When I was in seminary I served a small church in the small town of Evans, Colorado which was some sixty miles north of where I lived in Denver.
I didn’t mind the long drive because it gave me plenty of time to review my sermon in my head. One day, almost by accident, I discovered that if I started playing my favorite song, Billy Joel’s The River of Dreams, when I reached the La Salle city limits sign, I had just enough time to listen to the song in full before arriving at the Evans United Methodist Church.
So each Sunday I made the bulk of the trip in silence, thinking about my sermon notes and meditating on what I would be saying later that morning. But when I reached La Salle, I hit the play button on my CD player and lost myself in the beat of the drums and Billy Joel’s crooning of a song which alway sounded to me to be a mini-thesis on the renewing power of baptism.
The trip from Denver to Evans became my weekly pilgrimage and The River of Dreams became my pilgrimage hymn.
It’s no wonder I was so drawn to Psalm 84, which is in itself, a pilgrimage hymn.
The Psalm writer marvels at the beauty of the temple as he draws closer to Mount Zion. He marvels at the fact that even the smallest and frailest of creatures, the sparrow and the swallow, find safety in God’s dwelling place. He rejoices in the pure joy and happiness of his soul as he draws closer and closer to God.
In The River of Dreams, Joel sings about journeying “through a valley of fear, to a river so deep.” In Psalm 84, the writer sings about the Baca Valley becoming a “spring of water” and that the “early rains overs it with blessings.”
The Hebrew word of the Baca Valley literally translates into “the valley of the Baka tree”, however a similiar sounding Greek word is translated as “crying” making it “the valley of mourning.”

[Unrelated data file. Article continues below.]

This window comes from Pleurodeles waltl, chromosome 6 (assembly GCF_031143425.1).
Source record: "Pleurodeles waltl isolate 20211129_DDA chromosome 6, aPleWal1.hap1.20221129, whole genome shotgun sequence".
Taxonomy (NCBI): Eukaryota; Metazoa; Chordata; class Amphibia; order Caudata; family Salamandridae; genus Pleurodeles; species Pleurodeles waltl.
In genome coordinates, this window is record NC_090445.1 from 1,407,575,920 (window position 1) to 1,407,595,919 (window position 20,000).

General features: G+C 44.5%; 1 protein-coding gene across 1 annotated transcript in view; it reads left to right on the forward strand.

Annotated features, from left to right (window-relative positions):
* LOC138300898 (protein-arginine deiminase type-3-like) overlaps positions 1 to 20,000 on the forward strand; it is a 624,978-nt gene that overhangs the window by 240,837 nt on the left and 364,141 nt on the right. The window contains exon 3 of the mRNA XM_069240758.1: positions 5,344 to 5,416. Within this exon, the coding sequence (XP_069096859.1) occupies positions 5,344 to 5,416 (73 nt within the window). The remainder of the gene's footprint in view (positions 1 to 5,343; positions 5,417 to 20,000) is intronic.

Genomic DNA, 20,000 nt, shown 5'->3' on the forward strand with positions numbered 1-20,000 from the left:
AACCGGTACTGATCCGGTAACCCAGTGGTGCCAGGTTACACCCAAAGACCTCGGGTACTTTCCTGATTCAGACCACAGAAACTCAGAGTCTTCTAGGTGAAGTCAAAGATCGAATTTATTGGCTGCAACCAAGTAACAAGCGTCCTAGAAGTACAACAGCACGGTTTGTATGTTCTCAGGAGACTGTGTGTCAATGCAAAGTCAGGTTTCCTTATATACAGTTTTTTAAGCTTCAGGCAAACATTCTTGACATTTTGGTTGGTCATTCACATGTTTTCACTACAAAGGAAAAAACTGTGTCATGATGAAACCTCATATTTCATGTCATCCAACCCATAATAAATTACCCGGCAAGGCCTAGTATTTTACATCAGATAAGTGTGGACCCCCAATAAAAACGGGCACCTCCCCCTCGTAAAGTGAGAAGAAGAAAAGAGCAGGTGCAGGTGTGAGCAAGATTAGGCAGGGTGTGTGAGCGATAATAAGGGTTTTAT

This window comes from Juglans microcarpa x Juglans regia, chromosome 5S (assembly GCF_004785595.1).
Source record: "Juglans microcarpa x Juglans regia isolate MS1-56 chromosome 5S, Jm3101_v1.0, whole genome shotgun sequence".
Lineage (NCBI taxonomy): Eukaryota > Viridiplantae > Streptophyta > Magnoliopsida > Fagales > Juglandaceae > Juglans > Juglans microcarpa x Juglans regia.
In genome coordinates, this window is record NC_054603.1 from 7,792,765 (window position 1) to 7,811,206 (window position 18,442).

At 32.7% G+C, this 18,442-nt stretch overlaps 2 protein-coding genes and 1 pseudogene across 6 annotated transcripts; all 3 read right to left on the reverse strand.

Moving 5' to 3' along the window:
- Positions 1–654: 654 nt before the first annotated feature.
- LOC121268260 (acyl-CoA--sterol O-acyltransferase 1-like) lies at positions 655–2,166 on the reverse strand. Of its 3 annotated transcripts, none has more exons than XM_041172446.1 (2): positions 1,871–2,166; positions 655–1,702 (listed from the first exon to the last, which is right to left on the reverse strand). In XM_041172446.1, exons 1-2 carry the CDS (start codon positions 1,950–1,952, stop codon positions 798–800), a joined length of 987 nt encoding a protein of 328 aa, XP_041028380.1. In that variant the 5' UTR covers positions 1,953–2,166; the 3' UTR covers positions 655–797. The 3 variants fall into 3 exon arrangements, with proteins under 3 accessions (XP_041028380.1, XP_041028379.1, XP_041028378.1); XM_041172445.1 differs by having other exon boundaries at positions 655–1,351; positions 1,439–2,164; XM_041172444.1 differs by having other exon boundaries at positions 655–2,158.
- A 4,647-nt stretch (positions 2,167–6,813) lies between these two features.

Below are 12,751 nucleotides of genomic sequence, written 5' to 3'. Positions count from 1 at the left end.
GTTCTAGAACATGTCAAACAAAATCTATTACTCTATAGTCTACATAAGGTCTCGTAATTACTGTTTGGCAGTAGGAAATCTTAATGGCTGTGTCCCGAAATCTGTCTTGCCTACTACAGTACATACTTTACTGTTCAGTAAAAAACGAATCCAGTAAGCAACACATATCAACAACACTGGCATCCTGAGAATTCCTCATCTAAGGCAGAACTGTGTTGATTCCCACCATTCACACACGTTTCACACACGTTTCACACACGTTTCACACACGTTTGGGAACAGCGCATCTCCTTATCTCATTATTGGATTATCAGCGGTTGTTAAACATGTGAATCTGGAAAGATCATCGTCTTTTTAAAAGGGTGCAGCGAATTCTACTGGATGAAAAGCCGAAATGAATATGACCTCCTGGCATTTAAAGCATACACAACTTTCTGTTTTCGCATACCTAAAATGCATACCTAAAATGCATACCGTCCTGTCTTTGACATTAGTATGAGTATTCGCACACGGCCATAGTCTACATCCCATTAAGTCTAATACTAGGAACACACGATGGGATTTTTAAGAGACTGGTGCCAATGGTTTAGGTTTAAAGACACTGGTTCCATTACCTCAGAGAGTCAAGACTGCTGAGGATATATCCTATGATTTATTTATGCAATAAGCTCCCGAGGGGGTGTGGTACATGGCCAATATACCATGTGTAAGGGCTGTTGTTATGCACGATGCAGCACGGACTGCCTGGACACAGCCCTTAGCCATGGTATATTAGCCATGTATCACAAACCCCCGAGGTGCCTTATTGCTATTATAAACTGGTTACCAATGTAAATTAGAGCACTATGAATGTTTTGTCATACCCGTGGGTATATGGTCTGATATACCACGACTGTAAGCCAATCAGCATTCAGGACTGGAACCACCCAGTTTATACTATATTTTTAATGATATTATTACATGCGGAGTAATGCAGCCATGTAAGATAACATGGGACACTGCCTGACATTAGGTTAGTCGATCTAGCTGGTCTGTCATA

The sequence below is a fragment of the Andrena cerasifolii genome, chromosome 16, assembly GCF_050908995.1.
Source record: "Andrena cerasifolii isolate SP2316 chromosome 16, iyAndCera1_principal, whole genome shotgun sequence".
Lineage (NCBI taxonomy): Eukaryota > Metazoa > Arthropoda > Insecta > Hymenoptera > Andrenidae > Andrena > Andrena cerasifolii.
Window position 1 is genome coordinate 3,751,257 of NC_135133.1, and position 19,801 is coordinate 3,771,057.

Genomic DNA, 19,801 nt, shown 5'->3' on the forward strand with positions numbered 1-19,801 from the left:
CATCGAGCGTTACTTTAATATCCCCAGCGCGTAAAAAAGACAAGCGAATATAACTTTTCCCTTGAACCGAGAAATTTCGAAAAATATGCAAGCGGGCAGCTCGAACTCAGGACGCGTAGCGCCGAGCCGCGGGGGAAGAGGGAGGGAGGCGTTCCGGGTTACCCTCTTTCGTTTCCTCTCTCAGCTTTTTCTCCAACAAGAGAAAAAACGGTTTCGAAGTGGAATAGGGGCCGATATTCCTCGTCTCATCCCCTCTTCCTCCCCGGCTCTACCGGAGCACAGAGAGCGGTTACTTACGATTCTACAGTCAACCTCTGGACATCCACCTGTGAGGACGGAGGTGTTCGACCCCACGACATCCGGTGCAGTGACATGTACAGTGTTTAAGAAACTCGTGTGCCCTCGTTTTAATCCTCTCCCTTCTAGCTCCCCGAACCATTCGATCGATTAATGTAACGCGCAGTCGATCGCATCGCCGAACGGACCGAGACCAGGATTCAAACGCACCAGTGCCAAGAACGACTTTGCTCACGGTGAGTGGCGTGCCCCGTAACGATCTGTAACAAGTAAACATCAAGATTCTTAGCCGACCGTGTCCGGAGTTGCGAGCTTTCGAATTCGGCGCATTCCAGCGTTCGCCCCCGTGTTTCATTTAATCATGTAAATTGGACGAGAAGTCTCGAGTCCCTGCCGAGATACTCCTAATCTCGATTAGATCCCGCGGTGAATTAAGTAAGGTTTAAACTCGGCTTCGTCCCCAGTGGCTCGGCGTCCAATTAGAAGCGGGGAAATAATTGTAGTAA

Fear and mourning are important aspects of a pilgrimage. A pilgrimage often takes us through difficult terrain and hard places. We struggle at times on the journey… and there are places where we don’t know how much further we can go. But a pilgrimage always ends at a holy place. We go through the wilderness, the valley of fear, the valley of mourning, and we reach a place so close to the perfection of God that we can feel God’s presence.
It is through that journey that those difficult places, those valleys of fear and sorrow, become springs of water and life. In God’s presence, even the ugliest of places blossom with blessings. Even our fear and sorrows become rich fruits which sustain us for the journey.
Almighty God, you have traveled with us through the lush valleys full of good things and you are with us in the dark valleys full of sorrows and fear. But you are with us! We praise you for your endless faithfulness. And we cherish your presence in our lives. Amen.